Confessions from a 22-Year-Old Submissive (& Feminist)
I was born this way. When I was four, before I even knew what sex was, I used to masturbate to fantasies of being kidnapped and enslaved. I remember feeling confused and ashamed about my fantasies, but I couldn’t resist indulging them while rubbing my clitoris with a beanie baby. The result was too delicious.
This would become my deepest darkest secret that I would never reveal at sleepovers, that I would never even write in my diaries because I did not want to face how fucked-up I was. Something was deeply and fundamentally wrong with me, and I would sporadically try to “quit” my fantasy-ridden masturbation sessions, much like a drug addict still clinging to the ever-dwindling hope of recovery.
In college, I told my best friend, a psychology minor and ardent feminist, about these childhood fantasies. She suggested that maybe I had unconsciously internalized our society’s subliminal messages that relegate women to inferior, submissive positions. Maybe. But I kind of doubt it. I was FOUR! I grew up in a loving and liberal household and spent my days making crafts at a progressive preschool in Berkeley, California. My teacher was this big lady named Lisa who had a beard and probably knew more about gender non-conformity than any of my college professors. I was offended and hurt by my friend’s suggestion because it implied that I was complicit in perpetuating the patriarchy. Being a feminist myself, I like to think of myself as an independent, autonomous rebel. So why do I want to be tied up and gagged in the bedroom? Only a psychotic person would want to have their freedom taken away, right?
For a while, I tried to move away from BDSM, to become a normal person who enjoys or at least lives with vanilla sex. Maybe if I ignored the fantasies, they would go away. If I could cure myself of my kinks, I wouldn’t have to be ashamed anymore. I stopped masturbating. I had mediocre, floppy sex. I faked approximately 70 orgasms. Then, Fifty Shades of Grey came out. Yeah, that one. Indeed it’s a terribly written book glorifying abusive relationships, but it also saved me from my identity crisis. The worldwide success of Fifty Shades let me know that I am not the only one interested in power play. Christian Grey caught the zeitgeist, and for the first time I gave myself permission to type my kink into the Google search bar.
As it turns out, BDSM is not a pathological symptom, and wanting to be submissive in the bedroom is not a sign of weakness. A recent psychology study with 1336 participants found that as compared to control subjects, BDSM practitioners were less neurotic, more extraverted, more open to new experiences, more conscientious, less rejection sensitive, had higher subjective well-being, yet were less agreeable. In other words, there is sound scientific evidence that people who like BDSM are not mentally ill and actually have mostly favorable psychological characteristics. Hoorah! There is nothing wrong with me! Well, there are a lot of things wrong with me, but my kinky wiring is not one of them.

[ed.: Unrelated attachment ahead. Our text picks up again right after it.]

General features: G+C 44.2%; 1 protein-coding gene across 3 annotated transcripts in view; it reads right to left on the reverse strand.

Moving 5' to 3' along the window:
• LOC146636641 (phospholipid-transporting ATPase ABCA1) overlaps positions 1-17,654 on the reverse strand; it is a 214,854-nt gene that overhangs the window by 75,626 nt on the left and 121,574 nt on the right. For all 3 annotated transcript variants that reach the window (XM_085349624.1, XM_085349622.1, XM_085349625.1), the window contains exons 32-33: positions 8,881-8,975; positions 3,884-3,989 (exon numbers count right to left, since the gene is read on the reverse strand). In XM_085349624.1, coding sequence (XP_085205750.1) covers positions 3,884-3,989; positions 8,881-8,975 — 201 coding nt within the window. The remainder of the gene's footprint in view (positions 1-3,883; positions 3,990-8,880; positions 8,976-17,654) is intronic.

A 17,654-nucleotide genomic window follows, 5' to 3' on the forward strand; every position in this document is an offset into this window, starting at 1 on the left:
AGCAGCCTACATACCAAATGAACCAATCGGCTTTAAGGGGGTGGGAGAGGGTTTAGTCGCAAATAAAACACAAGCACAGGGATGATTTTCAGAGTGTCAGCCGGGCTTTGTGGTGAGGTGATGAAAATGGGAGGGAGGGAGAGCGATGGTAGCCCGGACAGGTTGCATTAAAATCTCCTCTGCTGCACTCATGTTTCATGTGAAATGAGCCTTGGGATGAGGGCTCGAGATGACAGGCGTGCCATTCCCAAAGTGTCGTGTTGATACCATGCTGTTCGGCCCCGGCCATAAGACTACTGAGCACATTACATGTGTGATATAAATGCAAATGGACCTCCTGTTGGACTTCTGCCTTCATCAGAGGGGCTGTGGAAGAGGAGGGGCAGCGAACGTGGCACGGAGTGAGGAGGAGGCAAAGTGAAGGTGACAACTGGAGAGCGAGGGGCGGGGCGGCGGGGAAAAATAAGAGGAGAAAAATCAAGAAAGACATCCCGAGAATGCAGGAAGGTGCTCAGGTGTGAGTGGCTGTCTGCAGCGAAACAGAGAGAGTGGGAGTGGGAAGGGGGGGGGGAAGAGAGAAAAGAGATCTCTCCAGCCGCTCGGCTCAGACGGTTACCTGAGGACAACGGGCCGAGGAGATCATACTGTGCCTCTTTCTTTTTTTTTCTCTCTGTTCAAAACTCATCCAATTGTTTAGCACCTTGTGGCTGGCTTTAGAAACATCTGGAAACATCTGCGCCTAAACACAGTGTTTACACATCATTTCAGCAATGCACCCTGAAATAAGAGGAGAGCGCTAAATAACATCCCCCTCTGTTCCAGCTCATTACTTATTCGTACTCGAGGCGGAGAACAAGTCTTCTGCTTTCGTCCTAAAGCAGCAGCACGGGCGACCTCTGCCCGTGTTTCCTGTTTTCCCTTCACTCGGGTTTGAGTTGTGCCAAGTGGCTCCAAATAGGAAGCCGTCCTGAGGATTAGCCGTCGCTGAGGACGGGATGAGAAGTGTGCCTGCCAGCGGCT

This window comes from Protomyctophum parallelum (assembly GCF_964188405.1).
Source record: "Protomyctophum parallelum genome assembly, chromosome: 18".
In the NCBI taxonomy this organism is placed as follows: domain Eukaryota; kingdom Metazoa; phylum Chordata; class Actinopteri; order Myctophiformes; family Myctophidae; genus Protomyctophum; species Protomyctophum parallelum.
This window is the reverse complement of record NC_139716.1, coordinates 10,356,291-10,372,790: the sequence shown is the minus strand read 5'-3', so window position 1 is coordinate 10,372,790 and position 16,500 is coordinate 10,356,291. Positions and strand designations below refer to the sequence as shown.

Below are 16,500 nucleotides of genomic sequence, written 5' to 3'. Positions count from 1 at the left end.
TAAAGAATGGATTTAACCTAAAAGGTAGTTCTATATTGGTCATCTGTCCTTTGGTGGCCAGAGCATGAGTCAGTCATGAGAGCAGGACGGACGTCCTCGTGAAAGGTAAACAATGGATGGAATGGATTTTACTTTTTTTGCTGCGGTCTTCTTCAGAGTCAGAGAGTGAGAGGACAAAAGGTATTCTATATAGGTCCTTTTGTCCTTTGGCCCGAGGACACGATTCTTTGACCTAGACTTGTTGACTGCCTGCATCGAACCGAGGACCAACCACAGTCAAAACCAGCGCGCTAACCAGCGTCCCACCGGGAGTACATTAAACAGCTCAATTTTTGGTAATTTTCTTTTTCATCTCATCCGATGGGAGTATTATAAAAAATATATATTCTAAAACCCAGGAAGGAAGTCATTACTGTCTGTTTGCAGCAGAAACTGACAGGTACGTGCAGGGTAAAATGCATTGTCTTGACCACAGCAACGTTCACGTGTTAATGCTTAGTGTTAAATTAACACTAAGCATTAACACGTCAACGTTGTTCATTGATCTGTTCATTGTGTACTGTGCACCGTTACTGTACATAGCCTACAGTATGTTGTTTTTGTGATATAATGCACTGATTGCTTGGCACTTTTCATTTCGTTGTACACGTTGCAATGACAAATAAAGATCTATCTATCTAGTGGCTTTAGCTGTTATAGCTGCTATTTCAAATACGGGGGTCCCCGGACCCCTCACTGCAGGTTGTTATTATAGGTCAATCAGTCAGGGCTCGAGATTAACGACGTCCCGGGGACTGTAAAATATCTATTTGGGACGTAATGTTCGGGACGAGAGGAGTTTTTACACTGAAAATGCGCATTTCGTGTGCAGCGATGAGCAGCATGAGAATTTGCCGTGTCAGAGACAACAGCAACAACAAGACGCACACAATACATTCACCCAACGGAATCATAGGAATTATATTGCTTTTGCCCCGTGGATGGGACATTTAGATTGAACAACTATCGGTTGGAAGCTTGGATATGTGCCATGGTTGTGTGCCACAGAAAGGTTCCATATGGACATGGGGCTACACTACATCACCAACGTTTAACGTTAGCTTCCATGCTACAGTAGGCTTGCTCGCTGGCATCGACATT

BDSM gets a bad rep. There is a popular misconception that BDSM is inherently abusive and symptomatic of rape culture. I understand where this misconception comes from: I mean, what are you supposed to think when you see someone being bound, gagged, and spanked? But what you have to understand about BDSM is that it is a practice built within the framework of consent. Communication has to occur before, after, and during. Parameters need to be set—“This is what I want you to do to me; this is what I don’t want you to do to me”—and a safe-word agreed upon. Yes, there are people who abuse the power wielded to them in BDSM relationships, but there are also plenty of people that abuse power in vanilla relationships. If anything, BDSM allows you to think more deeply about the power dynamics that exist inherently in every relationship and to be more conscientious about consent.
My last partner and I experimented with BDSM in the bedroom. He was a liberal musician, and I was undeniably in love with him. I trusted him enough to tell him about my fantasies, and he respected me enough to give me what I wanted. He pulled my hair and tied me to the bedposts. We made love, and we fucked. He was the only partner that indulged my kinky fantasies, and, incidentally, the only partner ever to make me come. I told him to make me his slave, and he did, but the rolls that we assumed in the proverbial “bedroom” had nothing to do with the rolls we assumed in everyday life, which goes to show that our intellect is separate from our arousal. Sex became a space for me to let go of my day-to-day persona and sink into sensation.
I am single now, but I still treat myself to mind-blowing orgasms everyday. My kinky fantasies get me there every time. I’m still exploring my sexuality, confused and ever-curious, but I’ve come to accept my kink. I didn’t choose it. I was born this way.